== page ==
Solyaris on the other hand seems to be far more concerned with our souls. It doesn’t doubt that the conquest of other planets and solar systems is almost inevitable, but asks instead what the cost of such conquest will be. Rather than growing from our humanity as Kubrick envisions, Tarkovsky would have us think that we will be diminished by such exploration in the end. We will not become something more than human, but something different entirely, something separated from that which truly makes us human. The cost will not be giving up our humanity for something greater, but losing the essence of our beings entirely. Isn’t it funny that from God-fearing America comes the film that pushes an ideology of conquering science while it is the godless communist Soviets who search space for Humanity’s soul?

Both films are masterpieces of the cinema, but for those not willing to give over to them entirely and experience them as they are meant to be, both films are also potentially incredibly boring. I am no less guilty than anyone else of this. I admire both films, but a year ago when I first tried to watch Solyaris, I fell asleep the first two times. I just couldn’t get past the endless scenes where nothing happens. This is why these films give critics a bad name with the rank and file. Critics see the style, the grandeur, the majesty of these films in their slow pace and gorgeous scenes (Kelvin and Hari floating in weightlessness, the docking sequence) while someone expecting an explosion every 30 seconds wanders off mentally or drifts into sleep. Since those unwilling to spend time studying what is on the screen or investing the mental energy into it don't get it, the feeling becomes one of finding critics stuffy, needlessly academic, and full of their own pomp.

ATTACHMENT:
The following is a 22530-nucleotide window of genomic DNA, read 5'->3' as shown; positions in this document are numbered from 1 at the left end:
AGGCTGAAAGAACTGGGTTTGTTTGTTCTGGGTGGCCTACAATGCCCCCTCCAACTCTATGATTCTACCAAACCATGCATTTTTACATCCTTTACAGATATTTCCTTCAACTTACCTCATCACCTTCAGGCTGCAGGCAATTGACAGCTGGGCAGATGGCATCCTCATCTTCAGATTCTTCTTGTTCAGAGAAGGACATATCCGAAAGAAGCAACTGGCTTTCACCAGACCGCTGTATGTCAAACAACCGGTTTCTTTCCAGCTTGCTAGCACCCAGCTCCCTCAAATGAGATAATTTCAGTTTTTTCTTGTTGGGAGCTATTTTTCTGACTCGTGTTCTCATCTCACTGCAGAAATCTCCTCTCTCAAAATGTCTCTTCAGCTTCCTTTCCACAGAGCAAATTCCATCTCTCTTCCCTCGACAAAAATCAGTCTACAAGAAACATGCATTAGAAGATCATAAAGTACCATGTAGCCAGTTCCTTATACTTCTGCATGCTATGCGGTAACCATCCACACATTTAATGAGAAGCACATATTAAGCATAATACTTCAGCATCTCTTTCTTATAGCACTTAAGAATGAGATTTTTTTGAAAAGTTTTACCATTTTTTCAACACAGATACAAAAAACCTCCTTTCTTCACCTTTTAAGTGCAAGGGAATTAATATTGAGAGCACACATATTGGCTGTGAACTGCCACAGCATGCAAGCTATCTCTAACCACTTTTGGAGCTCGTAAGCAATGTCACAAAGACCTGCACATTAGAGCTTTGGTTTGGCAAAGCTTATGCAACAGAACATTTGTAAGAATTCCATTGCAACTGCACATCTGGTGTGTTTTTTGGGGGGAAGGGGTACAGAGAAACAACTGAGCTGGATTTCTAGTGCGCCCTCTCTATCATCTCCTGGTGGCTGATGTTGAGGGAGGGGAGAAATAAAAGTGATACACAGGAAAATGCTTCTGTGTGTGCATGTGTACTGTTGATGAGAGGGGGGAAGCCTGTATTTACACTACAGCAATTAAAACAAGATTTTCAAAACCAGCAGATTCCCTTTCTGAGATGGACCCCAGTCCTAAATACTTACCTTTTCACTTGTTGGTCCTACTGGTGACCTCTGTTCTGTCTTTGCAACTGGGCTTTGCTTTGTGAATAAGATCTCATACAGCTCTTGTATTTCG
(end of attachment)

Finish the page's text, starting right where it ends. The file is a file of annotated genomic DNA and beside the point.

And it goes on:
Why to watch 2001: A Space Odyssey: Kubrick may have been this good, but he was never better.
Why not to watch: It…is…reeeeeeeeeeeeeeeeeeally…slow.

Why to watch Solyaris: A quest for the soul of Mankind and existential angst to end all angsts.
Why not to watch: It’s not just slow, it’s frequently inert.


  1. I think that with 2001: A Space Odyssey the experience all depend on what you expect to see. If you come prepared for a slow moving aesthetic experience you will not be disappointed. I do not think I was ever as happy watching it as this time round.

    1. I get that. It's slow, and if you're in a mood for that, it's hard to top. That said, I can't say it's one I choose that often.

  2. I am so eager to get to some understanding of Solaris and I swallow every word you write, yet I do not seem to get any closer to understanding it. To follow your analysis humankind risks its soul in exploring the universe. I got something similar from the movie, something about that "man needs man" and that humankind is afraid of what it is trying so hard to find. But I do not understand why that is so. Why does Tarkovsky think that exploring the universe is such a bad thing? Why can that exploration not instead help us understanding who we are? what exactly is it he is so afraid of? And what exactly is that that choice Kris makes in the end?
    Sorry for bombarding you like this, but my lack of understanding here is really bothering me.

    1. One of Stansilaw Lem's biggest themes was that communication is impossible between humans and an alien species--that the very concept of communication might well be different between species. So I don't know if it's that this exploration is bad more than that it's simply futile and destined for a particular type of failure.

      But I don't really know. Solaris is dense as hell, which is true of all Tarkovsky.